When I left home at 19, my mom bought me my own Pfaff. It is still in my use. I will never give this machine up. Still good for repairs to Carrhart jeans and snow clothes for my boys and their friends. Still sews through just about anything. There are sweet stars carved into it by my son Eric when he discovered pins made great lines into the enamel. I like to think the stars were for me but, I think he just discovered how to make five-pointed stars around the same time as playing with my pins. He used to stand by my machine and ask me to tell stories for hours. A very sweet memory.
Where I keep my floss is a special story. I was going to try to sell my little patterns at a retail sewing show (around 1996?) in Phoenix, AZ. I was single and trying to support myself and my boys. I was going to meet my friend Kathy Campbell of Heart to Hand there with her husband. She asked for my cell number. I didn't have a cell phone I told her. (I couldn't afford one.) She and her husband Bill, insisted I drive and follow them the whole way. That I would never be alone. I received so much help from them during this trip. I will never forget it.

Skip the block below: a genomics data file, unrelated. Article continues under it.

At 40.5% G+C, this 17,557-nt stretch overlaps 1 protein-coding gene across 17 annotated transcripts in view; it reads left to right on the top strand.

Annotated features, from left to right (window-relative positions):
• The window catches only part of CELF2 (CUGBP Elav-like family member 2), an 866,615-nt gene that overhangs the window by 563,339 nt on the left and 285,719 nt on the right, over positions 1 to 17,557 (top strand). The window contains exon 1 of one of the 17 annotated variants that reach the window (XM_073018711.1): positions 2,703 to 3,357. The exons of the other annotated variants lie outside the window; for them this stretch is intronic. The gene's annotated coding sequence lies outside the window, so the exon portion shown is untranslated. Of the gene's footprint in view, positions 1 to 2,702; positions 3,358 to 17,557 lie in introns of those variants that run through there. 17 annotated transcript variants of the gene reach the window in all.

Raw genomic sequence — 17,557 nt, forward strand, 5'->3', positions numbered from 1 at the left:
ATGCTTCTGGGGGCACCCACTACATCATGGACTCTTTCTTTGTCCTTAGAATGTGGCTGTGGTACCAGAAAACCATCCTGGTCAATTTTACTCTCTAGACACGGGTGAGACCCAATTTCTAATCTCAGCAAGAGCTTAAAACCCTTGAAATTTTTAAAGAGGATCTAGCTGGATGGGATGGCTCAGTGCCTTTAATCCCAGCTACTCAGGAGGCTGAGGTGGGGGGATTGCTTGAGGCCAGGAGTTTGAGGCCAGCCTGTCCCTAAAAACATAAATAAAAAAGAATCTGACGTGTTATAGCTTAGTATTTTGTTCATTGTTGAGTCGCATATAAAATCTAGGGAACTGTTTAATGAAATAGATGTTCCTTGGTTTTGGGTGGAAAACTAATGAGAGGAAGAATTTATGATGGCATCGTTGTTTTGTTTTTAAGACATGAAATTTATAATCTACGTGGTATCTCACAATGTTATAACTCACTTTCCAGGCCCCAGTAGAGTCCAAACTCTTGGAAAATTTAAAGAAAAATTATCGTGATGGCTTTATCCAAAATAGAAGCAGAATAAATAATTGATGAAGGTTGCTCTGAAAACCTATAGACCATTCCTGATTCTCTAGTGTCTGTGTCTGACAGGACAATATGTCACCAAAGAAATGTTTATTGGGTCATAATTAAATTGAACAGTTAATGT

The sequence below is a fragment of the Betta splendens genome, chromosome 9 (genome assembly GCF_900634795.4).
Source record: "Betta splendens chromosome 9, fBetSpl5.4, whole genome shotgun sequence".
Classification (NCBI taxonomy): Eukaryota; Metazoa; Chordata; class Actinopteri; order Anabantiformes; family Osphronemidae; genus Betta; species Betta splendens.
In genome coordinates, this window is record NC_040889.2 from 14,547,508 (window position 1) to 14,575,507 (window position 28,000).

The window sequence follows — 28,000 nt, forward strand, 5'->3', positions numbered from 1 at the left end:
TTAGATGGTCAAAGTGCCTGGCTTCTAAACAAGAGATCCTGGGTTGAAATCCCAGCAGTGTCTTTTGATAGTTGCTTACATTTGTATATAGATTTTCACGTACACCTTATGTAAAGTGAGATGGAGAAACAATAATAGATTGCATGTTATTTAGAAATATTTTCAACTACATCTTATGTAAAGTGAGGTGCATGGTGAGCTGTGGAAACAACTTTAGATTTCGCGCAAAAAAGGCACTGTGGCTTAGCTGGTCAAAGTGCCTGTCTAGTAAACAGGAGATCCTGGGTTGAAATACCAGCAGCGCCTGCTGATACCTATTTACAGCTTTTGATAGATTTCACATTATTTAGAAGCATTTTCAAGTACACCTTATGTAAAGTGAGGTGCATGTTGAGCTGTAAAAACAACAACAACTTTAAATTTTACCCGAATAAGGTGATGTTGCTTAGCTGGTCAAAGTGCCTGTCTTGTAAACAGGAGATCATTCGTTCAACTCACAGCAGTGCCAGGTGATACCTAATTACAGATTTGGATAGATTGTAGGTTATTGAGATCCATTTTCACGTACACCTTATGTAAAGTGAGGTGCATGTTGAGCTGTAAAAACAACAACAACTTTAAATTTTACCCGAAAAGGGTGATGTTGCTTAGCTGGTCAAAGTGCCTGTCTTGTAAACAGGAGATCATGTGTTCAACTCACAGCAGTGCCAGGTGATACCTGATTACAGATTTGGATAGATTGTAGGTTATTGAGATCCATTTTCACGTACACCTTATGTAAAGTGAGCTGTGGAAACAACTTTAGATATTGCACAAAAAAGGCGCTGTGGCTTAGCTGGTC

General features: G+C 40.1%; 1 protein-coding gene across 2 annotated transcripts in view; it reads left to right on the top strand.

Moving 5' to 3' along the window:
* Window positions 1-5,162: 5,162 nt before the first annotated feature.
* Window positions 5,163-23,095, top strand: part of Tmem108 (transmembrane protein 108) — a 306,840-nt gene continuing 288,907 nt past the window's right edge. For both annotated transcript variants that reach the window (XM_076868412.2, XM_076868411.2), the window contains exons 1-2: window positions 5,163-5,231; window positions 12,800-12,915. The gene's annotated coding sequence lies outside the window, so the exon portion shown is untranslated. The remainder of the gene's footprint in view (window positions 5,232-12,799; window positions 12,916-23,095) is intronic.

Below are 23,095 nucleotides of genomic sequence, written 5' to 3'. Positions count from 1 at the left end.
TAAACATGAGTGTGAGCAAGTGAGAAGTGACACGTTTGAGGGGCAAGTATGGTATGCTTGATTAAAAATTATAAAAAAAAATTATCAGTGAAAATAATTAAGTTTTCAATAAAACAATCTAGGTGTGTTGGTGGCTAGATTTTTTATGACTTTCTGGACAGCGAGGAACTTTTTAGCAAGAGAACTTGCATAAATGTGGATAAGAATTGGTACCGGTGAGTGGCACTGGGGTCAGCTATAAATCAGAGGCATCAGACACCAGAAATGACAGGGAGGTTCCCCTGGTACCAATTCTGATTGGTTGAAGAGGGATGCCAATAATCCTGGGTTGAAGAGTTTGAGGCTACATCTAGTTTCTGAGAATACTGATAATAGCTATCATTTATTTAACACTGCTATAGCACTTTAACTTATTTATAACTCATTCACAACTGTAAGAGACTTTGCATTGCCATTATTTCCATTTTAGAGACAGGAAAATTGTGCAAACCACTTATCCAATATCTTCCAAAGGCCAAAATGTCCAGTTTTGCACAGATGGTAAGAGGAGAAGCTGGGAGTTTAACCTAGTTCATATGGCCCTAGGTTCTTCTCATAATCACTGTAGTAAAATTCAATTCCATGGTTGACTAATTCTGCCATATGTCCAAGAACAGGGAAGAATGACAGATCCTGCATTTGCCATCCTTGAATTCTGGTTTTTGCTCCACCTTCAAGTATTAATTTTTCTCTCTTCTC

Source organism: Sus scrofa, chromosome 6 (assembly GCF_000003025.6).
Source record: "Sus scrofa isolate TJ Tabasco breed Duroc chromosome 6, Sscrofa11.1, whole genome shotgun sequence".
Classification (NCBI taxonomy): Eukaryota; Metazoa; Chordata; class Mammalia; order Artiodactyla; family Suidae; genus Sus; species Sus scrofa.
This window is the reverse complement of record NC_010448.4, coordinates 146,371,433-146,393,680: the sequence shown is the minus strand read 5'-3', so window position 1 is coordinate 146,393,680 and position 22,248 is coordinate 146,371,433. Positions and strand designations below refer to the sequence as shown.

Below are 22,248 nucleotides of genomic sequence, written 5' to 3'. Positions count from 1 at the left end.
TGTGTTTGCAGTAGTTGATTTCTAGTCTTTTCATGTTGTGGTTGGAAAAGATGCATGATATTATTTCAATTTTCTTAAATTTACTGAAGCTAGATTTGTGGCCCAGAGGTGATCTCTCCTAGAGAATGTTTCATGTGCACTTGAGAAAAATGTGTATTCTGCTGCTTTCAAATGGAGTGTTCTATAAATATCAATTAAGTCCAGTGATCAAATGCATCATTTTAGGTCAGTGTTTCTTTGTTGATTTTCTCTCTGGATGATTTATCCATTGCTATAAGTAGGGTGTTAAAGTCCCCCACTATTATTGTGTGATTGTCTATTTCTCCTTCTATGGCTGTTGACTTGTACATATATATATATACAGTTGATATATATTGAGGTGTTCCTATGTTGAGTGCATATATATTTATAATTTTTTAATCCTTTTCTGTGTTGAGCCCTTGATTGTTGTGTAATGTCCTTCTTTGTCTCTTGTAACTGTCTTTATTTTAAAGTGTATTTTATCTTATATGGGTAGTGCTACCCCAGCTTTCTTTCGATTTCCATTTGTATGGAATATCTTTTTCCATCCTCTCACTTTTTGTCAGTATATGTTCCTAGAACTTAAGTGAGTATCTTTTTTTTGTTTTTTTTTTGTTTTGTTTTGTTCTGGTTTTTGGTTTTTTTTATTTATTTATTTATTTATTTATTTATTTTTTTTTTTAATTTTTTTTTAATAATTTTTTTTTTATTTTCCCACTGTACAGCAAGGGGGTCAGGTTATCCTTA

The show was fun and successful. We left Phoenix and to an Antique Mall Kathy liked to visit. She has the best flair for design in everything! I found a little slide case. I loved it and wanted it for what? Kathy said, embroidery floss bobbins! This is exactly what it became.
This little slide projector case makes me feels creative and loved. It has been with me for 25 years. Now, it is opened, sticker decorated, teaching colors and carefully petted by my "Darling" Harlin granddaughter. And I finally received a cell phone. An amazing gift from a caring friend.
As if the things we make aren't memories enough, sometimes the items we use to make these memories keep our hearts full.
Hello To All Embroiders!
I added a new product to the "Favorite Notions" category.
Stick N' Stitch by Sulky.
Some of you find tracing designs to fabric difficult.
This transfer paper will eliminates tracing!
I am using Here Comes the Sun Embroidered Dishtowel pattern as an example. This towel is available as a kit in the "Embroidered Dishtowels" Category of the site.
Use an inkjet printer copy your embroidery design to the sticky transfer paper. Cut away any excess Stick n' Stitch.
Have projects you are waiting to start? Add these to your printer area. Try to use up the whole surface of one 8.5 x 11 sheet. You can cut away and stick the designs in order on your fabric.
Embroider through fabric and paper.
I found it helpful to anchor the ends of Stick n' Stitch so no accidental lifting occurred. I did this by doing my embroidery stitches on both ends of the design. And see where the little flowers are there by themselves? I stitched those up at the beginning so I did not accidentally lose them when I packed up my stitching to take along with me.